Final Press Release
24th International Ecumenical Conference of Orthodox Spirituality
Bose, 7–10 September 2016
in collaboration with the Orthodox Churches
On Saturday, 10 September 2016, the 24th International Ecumenical Conference on Orthodox Spirituality, organized in collaboration with the Orthodox Churches and dedicated to the theme of “Martyrdom and Communion”, was concluded.
In a period marked by bloody conflicts and the suffering of innocent victims, where the way of peace is contradicted and human dignity annulled, when in many countries Christians are still marginalized and persecuted for their faith, representatives of all the Orthodox Churches, of the Churches of the Reform, of the Catholic Church, scholars, bishops, monks and nuns, Christians from the East and from the West have wished to come together, sharing their prayers and their studies, to reflect on the significance of Christian martyrdom, as a road that opens to communion and interrupts the chain of hate.
In the messages sent by the heads of Churches to the conference the intimate connection between martyrdom and communion and the basis of martyrdom in Christ was constantly brought out. Only the love lived out to its limits by Christ on the cross is the reason for the martyr’s gift of his life.
Patriarch Bartholomeos I of Constantinople in his message recalled that “the Orthodox Church has been profoundly marked by martyrdom and suffering, particularly in Asia Minor, in Russia, and more recently in the Middle East and in North Africa”, but this trial is born of a humble desire of communion, because “communion is the justification and reason of martyrdom”. Metropolitan Ilarion of Volokolamsk, president of the department for external relations of the Moscow Patriarchate, in his message, sent in the name of patriarch Kirill, noted that persecution and martyrdom stand on the horizon of those who follow Christ (cf. Jn 15,18.10; 16,2–3; 15,27) and that “the Christians of the Middle East are suffering a real genocide”. This suffering, however, is also a pressing appeal for reconciliation and unity among Christians: “These martyrs of our times, who belong to various Churches, but are united by a common suffering, are a pledge of Christian unity” (Joint declaration of Pope Francis and Patriarch Kirill of Moscow,12).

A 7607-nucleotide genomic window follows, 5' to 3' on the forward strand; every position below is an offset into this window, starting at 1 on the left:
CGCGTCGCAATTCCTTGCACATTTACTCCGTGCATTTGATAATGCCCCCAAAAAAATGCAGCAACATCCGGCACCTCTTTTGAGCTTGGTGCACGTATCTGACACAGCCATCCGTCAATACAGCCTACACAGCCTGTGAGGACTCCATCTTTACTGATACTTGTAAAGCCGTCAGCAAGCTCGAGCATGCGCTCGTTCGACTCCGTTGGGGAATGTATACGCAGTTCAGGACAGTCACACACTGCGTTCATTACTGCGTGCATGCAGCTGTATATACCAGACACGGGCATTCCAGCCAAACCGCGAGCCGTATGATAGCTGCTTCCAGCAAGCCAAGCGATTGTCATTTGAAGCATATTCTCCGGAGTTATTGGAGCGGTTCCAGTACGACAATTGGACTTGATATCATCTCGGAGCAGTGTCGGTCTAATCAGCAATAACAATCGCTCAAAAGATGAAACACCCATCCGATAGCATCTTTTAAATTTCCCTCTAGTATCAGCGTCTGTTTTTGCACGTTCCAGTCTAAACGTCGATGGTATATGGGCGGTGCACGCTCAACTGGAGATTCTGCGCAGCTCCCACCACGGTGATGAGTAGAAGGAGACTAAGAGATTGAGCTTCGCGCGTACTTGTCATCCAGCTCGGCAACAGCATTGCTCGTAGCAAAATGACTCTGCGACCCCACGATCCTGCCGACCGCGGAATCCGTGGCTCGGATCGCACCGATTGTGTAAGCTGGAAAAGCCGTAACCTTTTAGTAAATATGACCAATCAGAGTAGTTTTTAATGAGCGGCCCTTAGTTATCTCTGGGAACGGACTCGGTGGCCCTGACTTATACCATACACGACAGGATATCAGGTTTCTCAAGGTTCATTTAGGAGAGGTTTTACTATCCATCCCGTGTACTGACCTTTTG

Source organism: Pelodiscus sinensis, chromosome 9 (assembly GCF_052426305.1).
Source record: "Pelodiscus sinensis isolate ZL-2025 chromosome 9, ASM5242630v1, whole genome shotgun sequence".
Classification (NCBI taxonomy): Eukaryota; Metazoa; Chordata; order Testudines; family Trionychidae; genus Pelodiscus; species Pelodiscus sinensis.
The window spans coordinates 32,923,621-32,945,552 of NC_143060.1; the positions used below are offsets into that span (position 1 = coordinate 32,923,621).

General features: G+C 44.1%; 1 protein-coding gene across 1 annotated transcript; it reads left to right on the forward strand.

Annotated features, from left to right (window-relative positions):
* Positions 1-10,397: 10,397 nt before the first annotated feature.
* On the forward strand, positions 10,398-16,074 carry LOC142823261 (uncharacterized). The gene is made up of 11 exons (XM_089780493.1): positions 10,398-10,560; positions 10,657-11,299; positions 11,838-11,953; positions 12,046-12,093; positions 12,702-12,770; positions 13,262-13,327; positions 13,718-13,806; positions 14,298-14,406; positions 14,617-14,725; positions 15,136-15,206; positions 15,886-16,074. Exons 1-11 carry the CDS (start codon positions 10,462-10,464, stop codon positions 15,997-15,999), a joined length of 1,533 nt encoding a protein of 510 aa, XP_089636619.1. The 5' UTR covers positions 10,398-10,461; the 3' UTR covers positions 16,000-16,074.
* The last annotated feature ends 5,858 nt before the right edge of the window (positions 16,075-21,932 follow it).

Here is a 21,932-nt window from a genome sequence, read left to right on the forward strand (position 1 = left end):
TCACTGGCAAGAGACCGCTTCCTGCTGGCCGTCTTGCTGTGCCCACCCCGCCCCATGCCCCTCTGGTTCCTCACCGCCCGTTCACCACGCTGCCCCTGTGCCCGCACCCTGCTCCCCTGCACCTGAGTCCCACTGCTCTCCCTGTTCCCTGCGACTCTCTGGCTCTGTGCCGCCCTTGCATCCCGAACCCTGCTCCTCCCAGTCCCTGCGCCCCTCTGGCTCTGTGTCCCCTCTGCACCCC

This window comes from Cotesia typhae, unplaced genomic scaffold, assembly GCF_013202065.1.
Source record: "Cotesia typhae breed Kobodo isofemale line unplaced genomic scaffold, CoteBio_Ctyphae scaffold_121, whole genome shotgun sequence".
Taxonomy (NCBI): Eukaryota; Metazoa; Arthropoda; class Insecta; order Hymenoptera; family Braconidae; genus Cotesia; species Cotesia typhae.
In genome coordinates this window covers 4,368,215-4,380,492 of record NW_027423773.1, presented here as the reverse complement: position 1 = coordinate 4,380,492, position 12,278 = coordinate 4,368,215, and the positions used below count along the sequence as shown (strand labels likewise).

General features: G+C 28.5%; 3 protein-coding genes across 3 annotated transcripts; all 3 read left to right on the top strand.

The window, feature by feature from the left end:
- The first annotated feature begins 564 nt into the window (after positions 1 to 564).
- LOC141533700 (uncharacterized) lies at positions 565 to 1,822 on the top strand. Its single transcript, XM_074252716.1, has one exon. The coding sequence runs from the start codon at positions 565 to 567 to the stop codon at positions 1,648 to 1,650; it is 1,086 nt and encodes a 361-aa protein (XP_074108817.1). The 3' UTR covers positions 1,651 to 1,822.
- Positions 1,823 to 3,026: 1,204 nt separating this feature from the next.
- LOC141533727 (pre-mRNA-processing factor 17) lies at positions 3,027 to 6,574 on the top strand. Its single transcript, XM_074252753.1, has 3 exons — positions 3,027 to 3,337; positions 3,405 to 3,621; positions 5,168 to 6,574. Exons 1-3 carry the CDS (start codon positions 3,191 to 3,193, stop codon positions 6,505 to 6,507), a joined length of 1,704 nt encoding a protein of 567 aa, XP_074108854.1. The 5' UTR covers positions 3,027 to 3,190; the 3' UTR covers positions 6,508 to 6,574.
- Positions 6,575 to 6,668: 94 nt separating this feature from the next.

Pope Francis joined these voices in his message through cardinal Pietro Parolin, His Holiness’s Secretary of State. He hopes that “reflection on martyrdom, a precious evangelical patrimony common to all the Churches, may dispose us to consider the special way of ecumenism by blood that precedes every contrast and reinforces the road towards unity”.
The conference, thus, hoped to illuminate the intimate tie between the testimony rendered to Christ by the martyrs and communion between the Churches in its Scriptural and patristic foundations and in the various Christian traditions of East and West.
The work of the conference opened with the inaugural speech by the prior of Bose, Enzo Bianchi, and the paper of His Beatitude Youhanna X, patriarch of Antioch, a heartfelt testimony of faith and hope of the Antiochan Church, present especially in Syria, and a pressing appeal for conversion: “The blood of martyrs, seed of communion”. The day continued with the paper of archbishop Job of Telmessos, who represents the patriarch of Constantinople at the World Council of Churches, which regarded the ecclesiological dimension of witness. In four days of study and fraternal exchanges theologians, patrologists, historians, philosophers from many countries showed the multiple implications of Christian martyrdom as a gift and testimony for the world, but also as a demanding invitation to conversion by the Churches to a way of unity and anticipation of eschatological communion.